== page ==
The Outdoor Research Men’s Highcamp 3-Finger Gloves challenge what you’d usually expect in a glove to try and give you the best experience without so much compromise.

They are designed for sub-minus temperatures (-25°C) and also come with a separate lining.

As you can probably tell by the name, these gloves are actually a glove-mitt cross, combining the middle, ring and little finger into their own little compartment.

What’s the benefit of this? Well, most gloves suffer from heat loss through surface area. So what Outdoor Research have done is reduce the surface area in the 3 fingers that don’t matter. The result is superior warmth while maintaining dexterity where needed in the glove.

Glove Materials

The OutdoorResearch Men’s Highcamp 3-Finger Gloves boast warmth, windproof, waterproof (to a point) and breathable, all in one package…


VerticalX™ and Ventia™ technology.

The external of the glove is made from Ventia™ which is a proprietary blend of Nylon. This provides the windproof/waterproof properties.

The insulation is made from VerticalX™ which is basically strands of Polyester which mimic down but offer better performance.

Then finally there’s a soft fleece lining for soft contact with your hand.

On the palm, you get real leather (very soft) which adds great grip and durability.

In addition to the above, the gloves also come with a separate internal liner.

This liner can be used with the gloves or stand-alone for pre-warmth or not-so-cold days.

All these features add up, so these gloves weigh in at 275g.

HikingCheering woman hiker hiking in snowing winter mountains

Functionality & Use

The Highcamp 3 Finger gloves are great for everything…cold, rain, snow and wind.

You can also wear them in 3 ways:

  1. Just the main glove
  2. Just the liner
  3. The liner with the main glove.

The great part about the liner is it adds touchscreen functionality which you wouldn’t otherwise get with heavier gloves like this (forefinger and thumb only).

However, Outdoor Research has really put thought into the liners as a stand-alone glove, as seen with the silicone grip added to the palm.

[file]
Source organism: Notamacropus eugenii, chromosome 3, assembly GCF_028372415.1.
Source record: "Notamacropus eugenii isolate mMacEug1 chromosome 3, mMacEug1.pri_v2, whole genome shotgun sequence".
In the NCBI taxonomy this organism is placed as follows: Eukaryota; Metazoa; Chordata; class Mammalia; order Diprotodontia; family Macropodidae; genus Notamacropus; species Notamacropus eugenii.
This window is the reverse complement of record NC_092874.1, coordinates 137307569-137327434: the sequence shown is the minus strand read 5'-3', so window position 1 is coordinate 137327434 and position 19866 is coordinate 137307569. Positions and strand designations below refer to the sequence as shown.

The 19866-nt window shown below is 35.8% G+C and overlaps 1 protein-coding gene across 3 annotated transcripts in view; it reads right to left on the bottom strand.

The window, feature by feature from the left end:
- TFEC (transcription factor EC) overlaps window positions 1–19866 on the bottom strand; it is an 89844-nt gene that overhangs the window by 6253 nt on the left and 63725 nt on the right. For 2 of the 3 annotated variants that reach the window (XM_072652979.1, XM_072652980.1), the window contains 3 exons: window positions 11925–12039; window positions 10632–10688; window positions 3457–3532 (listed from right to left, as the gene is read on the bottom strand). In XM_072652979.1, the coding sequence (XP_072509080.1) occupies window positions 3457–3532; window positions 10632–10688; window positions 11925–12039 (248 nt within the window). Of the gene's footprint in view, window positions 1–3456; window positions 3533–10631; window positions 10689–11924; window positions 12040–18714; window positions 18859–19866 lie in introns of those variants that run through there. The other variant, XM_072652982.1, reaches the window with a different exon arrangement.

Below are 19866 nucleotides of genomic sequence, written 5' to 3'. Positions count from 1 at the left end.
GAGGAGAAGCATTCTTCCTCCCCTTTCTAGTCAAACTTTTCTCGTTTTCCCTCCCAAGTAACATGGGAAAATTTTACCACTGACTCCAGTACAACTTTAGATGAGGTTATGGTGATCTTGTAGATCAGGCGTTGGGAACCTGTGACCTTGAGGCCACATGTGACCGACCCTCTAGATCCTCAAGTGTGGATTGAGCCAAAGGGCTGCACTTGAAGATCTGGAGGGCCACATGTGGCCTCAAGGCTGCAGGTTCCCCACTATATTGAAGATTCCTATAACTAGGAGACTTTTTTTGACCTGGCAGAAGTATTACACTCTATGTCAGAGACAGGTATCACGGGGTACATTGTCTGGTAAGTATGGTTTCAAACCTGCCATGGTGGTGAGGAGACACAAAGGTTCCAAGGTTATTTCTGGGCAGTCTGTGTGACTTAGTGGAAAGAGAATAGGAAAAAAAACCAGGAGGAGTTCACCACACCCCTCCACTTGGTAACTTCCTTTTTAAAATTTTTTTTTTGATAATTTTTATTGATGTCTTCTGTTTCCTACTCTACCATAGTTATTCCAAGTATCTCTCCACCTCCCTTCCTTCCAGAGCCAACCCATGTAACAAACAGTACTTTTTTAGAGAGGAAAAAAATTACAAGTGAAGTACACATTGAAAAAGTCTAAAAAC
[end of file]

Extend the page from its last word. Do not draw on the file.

Sizing & Other Features

These gloves come in small to extra-large and the sizing has been reported to be a bit small, so maybe buy a size larger.

Fit is really good, with a wrist cinch/strap to keep the gloves safely secured. The fingers are also pre-curved to further help with dexterity and grip.

Reasons to Buy

  • Super Warm
  • Loads of Features
  • Suitable for Extremes
  • 2 Gloves in One
  • Quality Feel

Reasons to Avoid

  • Heavier
  • Bigger
  • Liner could be Snugger
  • Expensive

7. Patagonia R1® Daily Gloves

Best for Everyday glove

Patagonia R1® Daily Gloves

A light golve that ticks various boxes and is good to slip on for mild winter hikes, as a glove liner or just to walk the dog.


Patagonia R1® Daily Gloves are a simple low-profile and lightweight glove for daily active use or mild weather hiking.

They weigh in at about 40g (M size) depending on what size you get.

As with any gloves in this lightweight category, they come with touchscreen finger sensitivity and also have a good raised grip print (which also looks pretty).

Glove Materials

Sometimes trademarks are a nightmare to work out what material we are actually getting.

The Patagonia R1® Daily Gloves as mentioned in the name, use the R1® material.

What is this?

Well, it’s a Power Grid Technolgy which is a form of Polartec®.

And what’s that I hear you ask? It’s a proprietary blend of Polyester knit.

This material offers a good weight-to-warmth ratio and fast dry times. Plus it’s also highly breathable!

The gloves also have a miDori® bioSoft coating which is basically a plant seed oil-based wicking finish. Patagonia paid $1 million dollars to acquire this technology a few years ago.

Winter hike

Functionality & Use

These are a good everyday glove that offer medium warmth. They have no dedicated insulation or layering that other gloves have, but that reflects in the better weight and fit you get from this Patagonia glove.